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Get Out Of Your Head And Get Your Story On Paper ‒ Exclusive Interview With Cori Wamsley

Cori Wamsley, CEO of Aurora Corialis Publishing, works with business owners who have a transformational story to share. She helps them quickly and easily write and publish a book for their brand that helps them create a legacy and be seen as an expert while building a relationship with the reader. Cori has 17 years of experience as a professional writer and editor, including 10 years with the Departments of Energy and Justice and 4 years as the executive editor of Inspiring Lives Magazine. She also wrote eight fiction books and one nonfiction book, The SPARK Method: How to Write a Book for Your Business Fast, and contributed to two anthologies. Her newest book, Braving the Shore, was released in June 2022.

Cori Wamsley, CEO, Writing Coach, Author

What was your career path to becoming a publisher?

It definitely wasn’t a direct path! I started out as a biology major and then picked up a major in English, too, when I realized that I only needed to stay one more year and take eight English classes. My fifth year of college, I basically read books constantly, which I loved! I went on to get a master’s in English with a focus on Victorian literature.

My goal with my degree was to become a science writer, and I did that for a while. I worked for the government as a scientific and technical writer and editor for a couple of different agencies, totaling 10 years, and then I started my own business as a freelance writer.

Things took a turn at that point! In my spare time, I had been writing novels, and when I started my business, people were more interested in how to write a book than in hiring me to write press releases and web copy.

I started editing books for other business owners pretty soon after I started my business, and that morphed into a combination of book coaching and editing services because I realized that I could help circumvent some of the problems I saw in the editing process if I helped people with their book structure, storytelling, and writing from the beginning.

After a few years, I started Aurora Corialis Publishing because I knew the process for book writing and publishing inside and out … but my clients were busy in their zone of genius and didn’t want to take on that huge amount of work themselves. Nor should they have to! It was a way to ease the burden and help them get their work out faster.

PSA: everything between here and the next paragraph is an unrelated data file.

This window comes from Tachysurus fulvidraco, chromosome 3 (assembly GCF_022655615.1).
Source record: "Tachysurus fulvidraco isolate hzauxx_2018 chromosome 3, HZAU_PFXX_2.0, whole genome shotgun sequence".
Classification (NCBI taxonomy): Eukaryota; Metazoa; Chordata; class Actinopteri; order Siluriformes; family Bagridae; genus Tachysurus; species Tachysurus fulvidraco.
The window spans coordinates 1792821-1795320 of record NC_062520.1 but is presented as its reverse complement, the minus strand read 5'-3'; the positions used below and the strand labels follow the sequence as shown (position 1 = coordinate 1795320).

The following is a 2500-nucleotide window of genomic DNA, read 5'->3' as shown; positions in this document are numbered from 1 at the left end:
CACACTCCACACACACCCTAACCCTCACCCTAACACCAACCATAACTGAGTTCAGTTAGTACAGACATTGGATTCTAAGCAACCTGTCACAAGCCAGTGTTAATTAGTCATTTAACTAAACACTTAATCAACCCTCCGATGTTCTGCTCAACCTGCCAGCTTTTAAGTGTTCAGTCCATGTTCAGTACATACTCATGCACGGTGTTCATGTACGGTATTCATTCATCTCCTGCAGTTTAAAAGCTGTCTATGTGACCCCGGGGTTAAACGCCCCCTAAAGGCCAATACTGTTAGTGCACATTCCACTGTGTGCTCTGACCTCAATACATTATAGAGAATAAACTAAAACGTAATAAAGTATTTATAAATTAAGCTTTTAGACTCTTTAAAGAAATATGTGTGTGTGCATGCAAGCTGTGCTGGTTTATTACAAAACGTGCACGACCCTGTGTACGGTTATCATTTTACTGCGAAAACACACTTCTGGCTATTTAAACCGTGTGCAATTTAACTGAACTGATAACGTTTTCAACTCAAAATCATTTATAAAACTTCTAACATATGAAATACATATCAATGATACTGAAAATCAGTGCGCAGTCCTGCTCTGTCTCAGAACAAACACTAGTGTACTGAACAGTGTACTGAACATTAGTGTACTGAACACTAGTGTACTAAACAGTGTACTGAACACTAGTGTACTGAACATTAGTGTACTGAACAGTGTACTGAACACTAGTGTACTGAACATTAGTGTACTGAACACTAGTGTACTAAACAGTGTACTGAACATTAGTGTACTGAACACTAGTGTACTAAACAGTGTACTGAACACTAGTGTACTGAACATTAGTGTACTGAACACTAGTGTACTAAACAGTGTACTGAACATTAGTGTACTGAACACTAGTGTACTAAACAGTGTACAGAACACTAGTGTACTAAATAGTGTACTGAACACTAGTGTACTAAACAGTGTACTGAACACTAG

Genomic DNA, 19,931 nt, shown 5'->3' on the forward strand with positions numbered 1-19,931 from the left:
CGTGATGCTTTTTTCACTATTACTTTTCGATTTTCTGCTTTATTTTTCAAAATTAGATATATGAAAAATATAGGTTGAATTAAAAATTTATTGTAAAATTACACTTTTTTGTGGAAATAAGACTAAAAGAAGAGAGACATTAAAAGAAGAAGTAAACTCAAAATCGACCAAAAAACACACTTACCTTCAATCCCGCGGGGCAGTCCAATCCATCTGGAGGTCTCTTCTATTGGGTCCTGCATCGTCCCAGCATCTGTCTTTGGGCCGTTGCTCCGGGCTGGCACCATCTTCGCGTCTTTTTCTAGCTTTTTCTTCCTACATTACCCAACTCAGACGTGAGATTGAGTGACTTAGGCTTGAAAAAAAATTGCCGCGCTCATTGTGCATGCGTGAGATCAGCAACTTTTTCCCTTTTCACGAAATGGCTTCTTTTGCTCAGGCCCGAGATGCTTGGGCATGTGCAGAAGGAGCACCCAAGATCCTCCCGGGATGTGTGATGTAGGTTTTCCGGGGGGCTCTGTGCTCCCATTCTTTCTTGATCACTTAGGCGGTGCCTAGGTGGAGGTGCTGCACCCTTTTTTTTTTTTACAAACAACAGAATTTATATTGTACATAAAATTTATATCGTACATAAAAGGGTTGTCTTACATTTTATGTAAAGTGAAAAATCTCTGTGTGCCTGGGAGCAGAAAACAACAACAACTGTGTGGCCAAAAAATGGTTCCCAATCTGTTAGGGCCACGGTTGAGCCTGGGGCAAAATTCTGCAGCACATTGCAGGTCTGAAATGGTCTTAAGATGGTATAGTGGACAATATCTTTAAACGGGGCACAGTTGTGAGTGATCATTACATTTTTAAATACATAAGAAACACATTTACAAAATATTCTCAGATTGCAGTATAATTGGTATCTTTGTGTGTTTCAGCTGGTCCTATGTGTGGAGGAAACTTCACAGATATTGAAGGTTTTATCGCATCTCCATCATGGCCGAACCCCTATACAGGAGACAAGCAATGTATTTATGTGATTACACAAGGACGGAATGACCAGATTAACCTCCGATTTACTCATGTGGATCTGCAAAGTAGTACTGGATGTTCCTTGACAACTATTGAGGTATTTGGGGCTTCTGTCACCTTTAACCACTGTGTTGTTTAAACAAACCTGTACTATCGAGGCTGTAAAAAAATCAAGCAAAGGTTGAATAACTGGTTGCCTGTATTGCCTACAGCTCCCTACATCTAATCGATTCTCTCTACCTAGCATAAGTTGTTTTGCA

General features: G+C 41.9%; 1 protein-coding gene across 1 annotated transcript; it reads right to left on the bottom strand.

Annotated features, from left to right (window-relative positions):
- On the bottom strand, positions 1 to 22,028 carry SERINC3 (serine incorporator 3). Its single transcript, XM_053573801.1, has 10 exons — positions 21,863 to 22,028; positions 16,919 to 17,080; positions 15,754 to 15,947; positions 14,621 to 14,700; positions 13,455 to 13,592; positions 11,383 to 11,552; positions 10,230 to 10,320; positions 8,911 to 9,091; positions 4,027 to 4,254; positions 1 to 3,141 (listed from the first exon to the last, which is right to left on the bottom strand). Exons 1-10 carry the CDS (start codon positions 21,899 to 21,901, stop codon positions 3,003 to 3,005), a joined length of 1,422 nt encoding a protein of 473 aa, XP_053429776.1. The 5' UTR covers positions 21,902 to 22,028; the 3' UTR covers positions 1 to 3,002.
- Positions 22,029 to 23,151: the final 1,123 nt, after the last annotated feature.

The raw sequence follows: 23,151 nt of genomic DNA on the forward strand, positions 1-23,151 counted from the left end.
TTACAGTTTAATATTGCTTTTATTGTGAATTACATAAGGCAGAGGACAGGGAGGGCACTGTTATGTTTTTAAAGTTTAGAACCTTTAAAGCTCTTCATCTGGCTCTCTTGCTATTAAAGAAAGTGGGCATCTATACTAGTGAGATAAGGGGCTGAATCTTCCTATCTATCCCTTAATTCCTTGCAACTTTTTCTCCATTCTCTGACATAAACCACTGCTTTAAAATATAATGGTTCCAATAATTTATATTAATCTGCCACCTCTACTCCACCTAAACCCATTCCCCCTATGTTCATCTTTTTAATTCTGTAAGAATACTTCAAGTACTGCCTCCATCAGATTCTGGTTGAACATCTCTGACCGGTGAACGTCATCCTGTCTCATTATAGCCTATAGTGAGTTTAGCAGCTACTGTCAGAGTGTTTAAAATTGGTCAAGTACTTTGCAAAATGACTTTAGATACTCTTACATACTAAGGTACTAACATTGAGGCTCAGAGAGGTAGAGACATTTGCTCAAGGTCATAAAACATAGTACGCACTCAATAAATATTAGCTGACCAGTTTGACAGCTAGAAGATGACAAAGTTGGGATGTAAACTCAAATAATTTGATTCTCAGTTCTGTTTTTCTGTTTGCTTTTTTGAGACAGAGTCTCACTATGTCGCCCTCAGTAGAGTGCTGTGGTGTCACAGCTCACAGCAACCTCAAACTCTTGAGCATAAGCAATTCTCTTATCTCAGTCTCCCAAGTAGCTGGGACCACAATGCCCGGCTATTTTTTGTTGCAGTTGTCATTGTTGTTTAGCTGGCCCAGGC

You mentioned that you are also an author. Are your books the same genre as the ones your authors write?

I actually write fiction and mostly coach nonfiction. However, we have a couple of fiction authors we work with, including children’s books with big messages. I don’t have any big stories in my personal life, but I’m constantly inspired to write fiction about people overcoming big challenges, especially mindset stuff so they can live the life they want to live. It’s a theme in many of my clients’ books, so there are some similarities.

What type of people do you like to work with?

I love helping people who have a really inspiring story, things that you hear and say, “Wow, that’s so amazing!” or “I can’t believe that happened and here you are today!” These people have been through a transformation of some sort, simple or complex, personal or business, and they want to tell the story to help others get through their challenges easier too.

You can always tell when someone is really ignited by their story because you hear it when you start talking to them about it. I love to ask, “Who is it you really want to help with this book?” That’s when you know. If I hear that spark and feel their energy, that’s someone I want to sign. I know they are inspired to get out there and make change.

Fiction and nonfiction writing seem like they would be really different. Is that true?

There are obvious differences, but a story is a story. Unless you’re giving a lot of very technical information (and that’s fine is that’s what your audience needs), then you’ll likely want to include storytelling techniques to illustrate your points. You can tell stories from your own life or your clients’ or friends’ lives in a similar way to telling stories about a made up character.

There is still a flow to the story that works for both types. You still want to hook the reader, show them that you understand their journey, and let them know that you got through ok.

When your goal is to make an impact, help people through their challenges, etc., then you need to brush up your storytelling skills to connect, sell books, and give the reader a win.